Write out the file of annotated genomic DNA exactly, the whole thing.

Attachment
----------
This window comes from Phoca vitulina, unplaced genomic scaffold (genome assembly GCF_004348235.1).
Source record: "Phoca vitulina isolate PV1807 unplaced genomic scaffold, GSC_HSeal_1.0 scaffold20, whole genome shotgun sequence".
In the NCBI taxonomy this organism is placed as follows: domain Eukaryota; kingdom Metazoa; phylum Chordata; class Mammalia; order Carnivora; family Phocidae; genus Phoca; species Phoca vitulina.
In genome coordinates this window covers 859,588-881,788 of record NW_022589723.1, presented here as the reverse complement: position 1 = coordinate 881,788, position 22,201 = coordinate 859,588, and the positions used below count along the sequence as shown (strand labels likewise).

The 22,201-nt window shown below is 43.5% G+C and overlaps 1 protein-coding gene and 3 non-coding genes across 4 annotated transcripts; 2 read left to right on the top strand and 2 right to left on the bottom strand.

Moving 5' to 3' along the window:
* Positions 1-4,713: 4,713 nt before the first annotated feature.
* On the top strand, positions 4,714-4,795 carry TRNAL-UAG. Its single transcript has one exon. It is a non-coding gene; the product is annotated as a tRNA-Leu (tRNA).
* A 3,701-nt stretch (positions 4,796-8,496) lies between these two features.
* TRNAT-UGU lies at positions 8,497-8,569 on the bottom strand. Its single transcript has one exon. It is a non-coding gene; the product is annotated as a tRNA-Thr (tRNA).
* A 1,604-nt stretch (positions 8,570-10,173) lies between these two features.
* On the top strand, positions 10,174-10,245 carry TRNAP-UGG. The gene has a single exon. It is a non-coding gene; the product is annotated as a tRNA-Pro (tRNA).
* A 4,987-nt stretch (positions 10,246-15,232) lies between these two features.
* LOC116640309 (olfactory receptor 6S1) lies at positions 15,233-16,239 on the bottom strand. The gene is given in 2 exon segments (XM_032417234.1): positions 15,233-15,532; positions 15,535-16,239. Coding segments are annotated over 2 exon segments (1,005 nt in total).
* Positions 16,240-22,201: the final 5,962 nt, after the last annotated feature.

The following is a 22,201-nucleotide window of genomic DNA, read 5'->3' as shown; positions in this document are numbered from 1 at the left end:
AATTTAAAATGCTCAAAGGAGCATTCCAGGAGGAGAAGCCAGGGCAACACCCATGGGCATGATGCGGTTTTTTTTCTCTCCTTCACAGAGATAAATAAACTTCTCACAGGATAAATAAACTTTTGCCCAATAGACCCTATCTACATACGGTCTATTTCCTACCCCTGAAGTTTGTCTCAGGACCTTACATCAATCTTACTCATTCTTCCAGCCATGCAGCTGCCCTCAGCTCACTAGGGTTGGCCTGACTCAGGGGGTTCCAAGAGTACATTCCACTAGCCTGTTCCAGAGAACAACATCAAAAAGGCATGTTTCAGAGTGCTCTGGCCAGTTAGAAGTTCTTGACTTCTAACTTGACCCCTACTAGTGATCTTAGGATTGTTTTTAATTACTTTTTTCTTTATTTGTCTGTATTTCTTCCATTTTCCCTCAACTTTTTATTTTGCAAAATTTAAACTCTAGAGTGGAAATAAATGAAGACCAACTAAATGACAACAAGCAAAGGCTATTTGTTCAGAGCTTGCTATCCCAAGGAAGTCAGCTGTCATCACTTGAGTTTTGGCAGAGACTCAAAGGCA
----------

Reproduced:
This window comes from Phoca vitulina, unplaced genomic scaffold (genome assembly GCF_004348235.1).
Source record: "Phoca vitulina isolate PV1807 unplaced genomic scaffold, GSC_HSeal_1.0 scaffold20, whole genome shotgun sequence".
In the NCBI taxonomy this organism is placed as follows: domain Eukaryota; kingdom Metazoa; phylum Chordata; class Mammalia; order Carnivora; family Phocidae; genus Phoca; species Phoca vitulina.
In genome coordinates this window covers 859,588-881,788 of record NW_022589723.1, presented here as the reverse complement: position 1 = coordinate 881,788, position 22,201 = coordinate 859,588, and the positions used below count along the sequence as shown (strand labels likewise).

The 22,201-nt window shown below is 43.5% G+C and overlaps 1 protein-coding gene and 3 non-coding genes across 4 annotated transcripts; 2 read left to right on the top strand and 2 right to left on the bottom strand.

Moving 5' to 3' along the window:
* Positions 1-4,713: 4,713 nt before the first annotated feature.
* On the top strand, positions 4,714-4,795 carry TRNAL-UAG. Its single transcript has one exon. It is a non-coding gene; the product is annotated as a tRNA-Leu (tRNA).
* A 3,701-nt stretch (positions 4,796-8,496) lies between these two features.
* TRNAT-UGU lies at positions 8,497-8,569 on the bottom strand. Its single transcript has one exon. It is a non-coding gene; the product is annotated as a tRNA-Thr (tRNA).
* A 1,604-nt stretch (positions 8,570-10,173) lies between these two features.
* On the top strand, positions 10,174-10,245 carry TRNAP-UGG. The gene has a single exon. It is a non-coding gene; the product is annotated as a tRNA-Pro (tRNA).
* A 4,987-nt stretch (positions 10,246-15,232) lies between these two features.
* LOC116640309 (olfactory receptor 6S1) lies at positions 15,233-16,239 on the bottom strand. The gene is given in 2 exon segments (XM_032417234.1): positions 15,233-15,532; positions 15,535-16,239. Coding segments are annotated over 2 exon segments (1,005 nt in total).
* Positions 16,240-22,201: the final 5,962 nt, after the last annotated feature.

The following is a 22,201-nucleotide window of genomic DNA, read 5'->3' as shown; positions in this document are numbered from 1 at the left end:
AATTTAAAATGCTCAAAGGAGCATTCCAGGAGGAGAAGCCAGGGCAACACCCATGGGCATGATGCGGTTTTTTTTCTCTCCTTCACAGAGATAAATAAACTTCTCACAGGATAAATAAACTTTTGCCCAATAGACCCTATCTACATACGGTCTATTTCCTACCCCTGAAGTTTGTCTCAGGACCTTACATCAATCTTACTCATTCTTCCAGCCATGCAGCTGCCCTCAGCTCACTAGGGTTGGCCTGACTCAGGGGGTTCCAAGAGTACATTCCACTAGCCTGTTCCAGAGAACAACATCAAAAAGGCATGTTTCAGAGTGCTCTGGCCAGTTAGAAGTTCTTGACTTCTAACTTGACCCCTACTAGTGATCTTAGGATTGTTTTTAATTACTTTTTTCTTTATTTGTCTGTATTTCTTCCATTTTCCCTCAACTTTTTATTTTGCAAAATTTAAACTCTAGAGTGGAAATAAATGAAGACCAACTAAATGACAACAAGCAAAGGCTATTTGTTCAGAGCTTGCTATCCCAAGGAAGTCAGCTGTCATCACTTGAGTTTTGGCAGAGACTCAAAGGCA